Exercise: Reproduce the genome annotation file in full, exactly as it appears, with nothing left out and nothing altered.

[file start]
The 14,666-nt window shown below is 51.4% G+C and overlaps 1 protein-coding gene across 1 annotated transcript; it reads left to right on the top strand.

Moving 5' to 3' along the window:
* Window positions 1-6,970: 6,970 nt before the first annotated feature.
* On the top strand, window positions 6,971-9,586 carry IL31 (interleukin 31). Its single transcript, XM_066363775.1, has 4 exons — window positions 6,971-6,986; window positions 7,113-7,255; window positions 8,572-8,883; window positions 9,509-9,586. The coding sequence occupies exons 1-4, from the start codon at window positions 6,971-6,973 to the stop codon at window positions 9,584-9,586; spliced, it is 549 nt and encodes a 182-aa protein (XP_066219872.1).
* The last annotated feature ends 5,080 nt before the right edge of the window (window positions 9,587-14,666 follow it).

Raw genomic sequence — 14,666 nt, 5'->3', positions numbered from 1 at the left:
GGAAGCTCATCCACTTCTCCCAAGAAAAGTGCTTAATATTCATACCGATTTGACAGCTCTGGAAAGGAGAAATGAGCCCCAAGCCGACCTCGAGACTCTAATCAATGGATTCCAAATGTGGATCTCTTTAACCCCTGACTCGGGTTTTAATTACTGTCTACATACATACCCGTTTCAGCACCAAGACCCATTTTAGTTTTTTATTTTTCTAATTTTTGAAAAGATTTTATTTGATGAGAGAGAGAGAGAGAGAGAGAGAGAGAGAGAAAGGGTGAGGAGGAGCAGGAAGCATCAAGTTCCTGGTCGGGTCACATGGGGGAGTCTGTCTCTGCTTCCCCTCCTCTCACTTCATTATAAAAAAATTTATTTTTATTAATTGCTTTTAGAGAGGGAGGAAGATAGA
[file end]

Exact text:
The 14,666-nt window shown below is 51.4% G+C and overlaps 1 protein-coding gene across 1 annotated transcript; it reads left to right on the top strand.

Moving 5' to 3' along the window:
* Window positions 1-6,970: 6,970 nt before the first annotated feature.
* On the top strand, window positions 6,971-9,586 carry IL31 (interleukin 31). Its single transcript, XM_066363775.1, has 4 exons — window positions 6,971-6,986; window positions 7,113-7,255; window positions 8,572-8,883; window positions 9,509-9,586. The coding sequence occupies exons 1-4, from the start codon at window positions 6,971-6,973 to the stop codon at window positions 9,584-9,586; spliced, it is 549 nt and encodes a 182-aa protein (XP_066219872.1).
* The last annotated feature ends 5,080 nt before the right edge of the window (window positions 9,587-14,666 follow it).

Raw genomic sequence — 14,666 nt, 5'->3', positions numbered from 1 at the left:
GGAAGCTCATCCACTTCTCCCAAGAAAAGTGCTTAATATTCATACCGATTTGACAGCTCTGGAAAGGAGAAATGAGCCCCAAGCCGACCTCGAGACTCTAATCAATGGATTCCAAATGTGGATCTCTTTAACCCCTGACTCGGGTTTTAATTACTGTCTACATACATACCCGTTTCAGCACCAAGACCCATTTTAGTTTTTTATTTTTCTAATTTTTGAAAAGATTTTATTTGATGAGAGAGAGAGAGAGAGAGAGAGAGAGAGAGAAAGGGTGAGGAGGAGCAGGAAGCATCAAGTTCCTGGTCGGGTCACATGGGGGAGTCTGTCTCTGCTTCCCCTCCTCTCACTTCATTATAAAAAAATTTATTTTTATTAATTGCTTTTAGAGAGGGAGGAAGATAGA